Each week, this column will cover one film on the American Film Institute’s list of the 100 greatest American films of all time, covering my general thoughts on the film and whether or not I think it belongs on the list. You can also see my personal ranking here. Throughout the month of October, I’ll be covering the four horror films on the list. This week is #74: The Silence of the Lambs (1991).
Some people argue that The Silence of the Lambs isn’t a horror film. Of course, genre classifications are somewhat subjective, and the line between horror and psychological thriller is especially translucent, but even setting aside the grizzly content, evaluating Demme’s distinct formalism leaves little doubt. The film’s most chilling shot isn’t of a mutilated body, but our introduction to Doctor Lecter in Demme’s signature head-on shot, where Hopkins stares directly into the camera, as if peering into the audience’s soul. This convergence of the film’s two biggest strengths—Hopkins’ iconic performance and Tak Fujimoto’s expressionist cinematography—in a single bone-chilling moment outweighs even the more gruesome sequences later on.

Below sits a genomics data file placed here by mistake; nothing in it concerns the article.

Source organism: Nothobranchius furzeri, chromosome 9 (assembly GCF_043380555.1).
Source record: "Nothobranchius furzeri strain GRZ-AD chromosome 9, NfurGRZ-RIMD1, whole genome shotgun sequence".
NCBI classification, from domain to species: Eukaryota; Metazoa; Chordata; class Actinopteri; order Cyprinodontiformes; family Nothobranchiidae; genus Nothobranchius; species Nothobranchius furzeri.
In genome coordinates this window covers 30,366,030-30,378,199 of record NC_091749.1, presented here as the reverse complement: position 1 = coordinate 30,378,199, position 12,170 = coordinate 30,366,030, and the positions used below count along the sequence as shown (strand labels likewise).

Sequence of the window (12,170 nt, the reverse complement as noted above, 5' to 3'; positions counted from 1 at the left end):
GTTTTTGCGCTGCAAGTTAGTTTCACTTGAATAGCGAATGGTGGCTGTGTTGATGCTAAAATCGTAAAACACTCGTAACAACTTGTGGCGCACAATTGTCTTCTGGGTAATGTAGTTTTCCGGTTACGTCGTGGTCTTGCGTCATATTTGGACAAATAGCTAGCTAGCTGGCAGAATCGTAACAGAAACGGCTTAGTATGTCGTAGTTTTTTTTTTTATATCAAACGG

What makes The Silence of the Lambs so singular is that it’s many things: a horror film about a brilliant—seemingly supernatural—cannibal looking to escape imprisonment, a police procedural about an FBI trainee attempting to prove herself, and a (somewhat problematic) thriller about the psychology of a serial killer in the process of claiming his next victim. Demme does a great job balancing the narrative between Clarice, Lecter, and Buffalo Bill, even if I always find Clarice’s meandering search for clues less engaging than the more meatier scenes with the film’s two ostensible monsters. My more major reservation, though, is with some of the character motivations—specifically Lecter’s continued interest in Clarice’s background and his immediate willingness to help her only after she’s assaulted by another prisoner—but even still, The Silence of the Lambs remains one of the most effective thrillers and, yes, horror films of the late 20th century.
Does It Belong on the List?
The list already has a shortage of horror films—next week, I’ll list some personal choices I would add—so it’s painful to take one off, but I would gladly trade The Silence of the Lambs for another strong police procedural that straddles the line between psychological thriller and horror: Seven.
Next Week: The Sixth Sense